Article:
You need to show that the person or company that owns the domain doesn’t have a reason to own it other than to infringe on your rights. Some of the ways a domain owner can show rights or a legitimate interest include:
- The name matches the owner’s personal name
- The owner has a trademark or common law rights to the domain
- The owner created a website on the domain that does not infringe your trademark
- The name is generic or descriptive and was registered for resale but not to infringe your trademark
3. The domain was registered and used in bad faith.
This is a key element that is often the most disputed part of a cybersquatting case.
Note the word “and” in this part of the UDRP. You have to show that the domain registrant registered the domain in bad faith after you obtained your trademark rights.
If the owner registered the domain before you had trademark rights, then it’s not cybersquatting because there’s no way they could have targeted you when they registered the domain. This means that if you come up with an idea for a new name today and someone else owns it, that person isn’t cybersquatting.
Even if your rights predate the domain registration, you need to show that the registration targeted your company. If the domain is a dictionary word or lots of companies use it, it will be difficult to prove that your brand was targeted.
UDRP Panels often consider how the domain was used. Keep in mind that your trademark is only for certain goods or services. If you have a trademark for “Blue” for a restaurant, and the domain Blue.com is being used for something that’s not a restaurant, then the owner isn’t cybersquatting on your brand.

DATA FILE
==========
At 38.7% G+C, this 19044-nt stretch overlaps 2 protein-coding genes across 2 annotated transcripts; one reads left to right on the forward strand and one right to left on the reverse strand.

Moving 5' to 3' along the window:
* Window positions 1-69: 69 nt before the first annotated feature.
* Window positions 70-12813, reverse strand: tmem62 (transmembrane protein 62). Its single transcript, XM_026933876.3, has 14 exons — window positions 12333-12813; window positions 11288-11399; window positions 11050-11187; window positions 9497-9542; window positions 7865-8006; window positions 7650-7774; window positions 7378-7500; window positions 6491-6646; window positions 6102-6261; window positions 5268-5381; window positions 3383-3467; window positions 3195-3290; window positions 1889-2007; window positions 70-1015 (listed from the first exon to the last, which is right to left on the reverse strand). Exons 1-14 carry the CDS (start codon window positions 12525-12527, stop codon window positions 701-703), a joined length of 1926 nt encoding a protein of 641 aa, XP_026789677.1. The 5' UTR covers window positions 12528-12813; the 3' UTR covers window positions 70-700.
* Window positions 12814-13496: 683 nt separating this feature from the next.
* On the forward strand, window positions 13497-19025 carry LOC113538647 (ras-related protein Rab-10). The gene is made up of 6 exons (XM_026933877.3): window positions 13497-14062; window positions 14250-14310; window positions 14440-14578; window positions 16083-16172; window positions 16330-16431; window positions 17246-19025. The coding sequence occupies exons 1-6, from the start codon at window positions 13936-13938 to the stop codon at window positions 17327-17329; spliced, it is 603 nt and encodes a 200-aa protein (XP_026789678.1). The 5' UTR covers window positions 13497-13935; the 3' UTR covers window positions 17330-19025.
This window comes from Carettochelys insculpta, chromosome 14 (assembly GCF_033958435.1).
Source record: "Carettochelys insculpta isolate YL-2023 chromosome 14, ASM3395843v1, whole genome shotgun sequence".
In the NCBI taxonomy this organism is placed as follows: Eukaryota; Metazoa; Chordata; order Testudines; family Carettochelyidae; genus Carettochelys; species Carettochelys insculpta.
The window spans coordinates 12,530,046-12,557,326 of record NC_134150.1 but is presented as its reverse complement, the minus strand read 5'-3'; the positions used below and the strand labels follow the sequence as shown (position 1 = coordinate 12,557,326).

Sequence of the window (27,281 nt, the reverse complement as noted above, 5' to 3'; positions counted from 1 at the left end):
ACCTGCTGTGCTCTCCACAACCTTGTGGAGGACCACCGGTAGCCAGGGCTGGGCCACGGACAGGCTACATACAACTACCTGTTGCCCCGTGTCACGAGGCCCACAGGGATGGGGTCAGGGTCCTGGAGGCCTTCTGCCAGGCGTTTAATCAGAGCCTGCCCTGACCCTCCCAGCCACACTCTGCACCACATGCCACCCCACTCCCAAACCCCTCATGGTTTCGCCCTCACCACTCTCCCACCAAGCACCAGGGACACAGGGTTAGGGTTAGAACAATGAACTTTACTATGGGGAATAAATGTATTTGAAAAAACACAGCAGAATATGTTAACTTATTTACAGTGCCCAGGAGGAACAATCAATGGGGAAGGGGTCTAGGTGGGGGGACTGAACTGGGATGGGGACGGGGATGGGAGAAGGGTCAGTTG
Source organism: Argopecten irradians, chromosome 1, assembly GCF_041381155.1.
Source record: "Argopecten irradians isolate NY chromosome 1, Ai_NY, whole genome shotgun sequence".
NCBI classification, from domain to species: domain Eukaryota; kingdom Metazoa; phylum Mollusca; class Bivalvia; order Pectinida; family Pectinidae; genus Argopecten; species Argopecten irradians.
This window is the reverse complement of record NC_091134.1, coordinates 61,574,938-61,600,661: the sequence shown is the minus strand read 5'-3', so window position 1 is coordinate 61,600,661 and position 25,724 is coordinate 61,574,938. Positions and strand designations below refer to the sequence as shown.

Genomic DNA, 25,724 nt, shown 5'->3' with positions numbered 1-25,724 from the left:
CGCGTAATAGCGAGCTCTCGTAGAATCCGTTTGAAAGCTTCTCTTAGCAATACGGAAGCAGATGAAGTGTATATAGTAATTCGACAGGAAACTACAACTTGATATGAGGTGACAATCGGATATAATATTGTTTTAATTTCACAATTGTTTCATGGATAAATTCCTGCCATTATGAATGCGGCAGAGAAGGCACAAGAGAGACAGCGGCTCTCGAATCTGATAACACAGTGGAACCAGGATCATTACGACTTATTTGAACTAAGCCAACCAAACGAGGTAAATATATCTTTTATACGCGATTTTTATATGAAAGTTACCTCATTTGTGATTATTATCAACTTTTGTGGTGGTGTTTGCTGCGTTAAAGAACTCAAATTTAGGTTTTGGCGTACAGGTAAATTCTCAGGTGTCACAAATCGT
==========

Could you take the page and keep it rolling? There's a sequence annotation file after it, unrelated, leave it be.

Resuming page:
There’s No Going Back
Before you file a dispute under UDRP, keep in mind that it opens you up to some liability.
Filing a case in abuse of the policy is called reverse domain name hijacking. Panels often decide it’s reverse domain name hijacking if you file a bad case, such as one in which your trademark rights came after the domain owner registered the domain.
There’s no financial penalty if a UDRP panel finds you guilty of reverse domain name hijacking. However, the domain owner can sue you in court and get a penalty of up to $100,000.
Domain name owners can file a lawsuit even without a panel finding of reverse domain name hijacking. Court decisions overrule UDRP panel decisions–and can cost you a lot of money.
Another reason to be cautious is that losing a UDRP means it will be much more difficult to negotiate a purchase from the domain owner.
A common occurrence is that a company tries to buy a domain but doesn’t like the asking price. It files a UDRP and loses.
As you can imagine, the domain owner probably won’t sell for his original asking price after a company tried to take the domain through UDRP!
The Bottom Line with Cybersquatting Claims
If you think you want to challenge someone’s domain ownership, it’s crucial that you take the time to understand what qualifies as cybersquatting and what doesn’t. Consult a competent attorney that specializes in UDRP before filing a case.